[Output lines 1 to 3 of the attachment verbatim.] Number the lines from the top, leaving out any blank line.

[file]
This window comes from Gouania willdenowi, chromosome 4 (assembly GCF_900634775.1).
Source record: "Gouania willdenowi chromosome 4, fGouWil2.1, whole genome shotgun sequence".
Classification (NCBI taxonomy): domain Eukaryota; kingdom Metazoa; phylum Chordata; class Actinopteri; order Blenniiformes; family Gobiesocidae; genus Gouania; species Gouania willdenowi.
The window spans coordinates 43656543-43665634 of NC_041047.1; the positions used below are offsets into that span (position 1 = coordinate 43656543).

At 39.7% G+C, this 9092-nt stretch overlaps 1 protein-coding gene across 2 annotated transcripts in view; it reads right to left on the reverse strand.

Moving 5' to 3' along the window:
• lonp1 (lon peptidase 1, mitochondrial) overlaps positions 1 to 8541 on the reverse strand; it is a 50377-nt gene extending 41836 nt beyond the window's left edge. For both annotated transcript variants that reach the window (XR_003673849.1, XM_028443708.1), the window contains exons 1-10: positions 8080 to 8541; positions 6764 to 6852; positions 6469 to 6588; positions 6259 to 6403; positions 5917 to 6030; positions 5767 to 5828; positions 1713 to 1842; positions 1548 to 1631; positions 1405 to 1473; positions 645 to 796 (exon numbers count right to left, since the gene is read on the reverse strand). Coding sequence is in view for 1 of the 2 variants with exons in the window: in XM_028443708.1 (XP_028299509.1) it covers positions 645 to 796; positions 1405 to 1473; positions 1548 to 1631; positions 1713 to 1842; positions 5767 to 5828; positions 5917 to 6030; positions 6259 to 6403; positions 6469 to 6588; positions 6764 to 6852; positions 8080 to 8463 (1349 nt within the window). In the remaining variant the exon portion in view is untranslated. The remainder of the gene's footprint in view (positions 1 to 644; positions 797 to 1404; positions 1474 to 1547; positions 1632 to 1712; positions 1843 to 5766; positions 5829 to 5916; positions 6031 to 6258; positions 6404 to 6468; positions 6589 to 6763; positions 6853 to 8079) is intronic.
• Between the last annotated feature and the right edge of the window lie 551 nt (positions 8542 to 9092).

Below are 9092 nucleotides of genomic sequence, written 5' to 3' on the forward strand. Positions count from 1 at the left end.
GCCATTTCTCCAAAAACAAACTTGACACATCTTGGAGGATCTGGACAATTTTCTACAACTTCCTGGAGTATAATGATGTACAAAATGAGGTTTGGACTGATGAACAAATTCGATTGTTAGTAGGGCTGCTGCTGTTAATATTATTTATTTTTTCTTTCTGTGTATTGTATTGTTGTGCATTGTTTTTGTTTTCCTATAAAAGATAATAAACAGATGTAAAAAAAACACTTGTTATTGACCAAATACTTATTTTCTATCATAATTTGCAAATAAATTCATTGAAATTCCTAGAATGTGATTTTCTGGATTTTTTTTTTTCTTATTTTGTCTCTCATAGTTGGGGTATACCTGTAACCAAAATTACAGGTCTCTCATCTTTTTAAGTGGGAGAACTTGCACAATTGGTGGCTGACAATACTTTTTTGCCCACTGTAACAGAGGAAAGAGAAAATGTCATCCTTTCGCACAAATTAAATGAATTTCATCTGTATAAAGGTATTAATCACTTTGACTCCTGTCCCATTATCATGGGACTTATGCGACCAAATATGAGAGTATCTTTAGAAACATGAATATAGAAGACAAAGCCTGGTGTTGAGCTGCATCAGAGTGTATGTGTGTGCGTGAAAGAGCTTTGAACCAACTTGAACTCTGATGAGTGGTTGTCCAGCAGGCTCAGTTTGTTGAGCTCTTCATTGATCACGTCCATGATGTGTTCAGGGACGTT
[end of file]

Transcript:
This window comes from Gouania willdenowi, chromosome 4 (assembly GCF_900634775.1).
Source record: "Gouania willdenowi chromosome 4, fGouWil2.1, whole genome shotgun sequence".
Classification (NCBI taxonomy): domain Eukaryota; kingdom Metazoa; phylum Chordata; class Actinopteri; order Blenniiformes; family Gobiesocidae; genus Gouania; species Gouania willdenowi.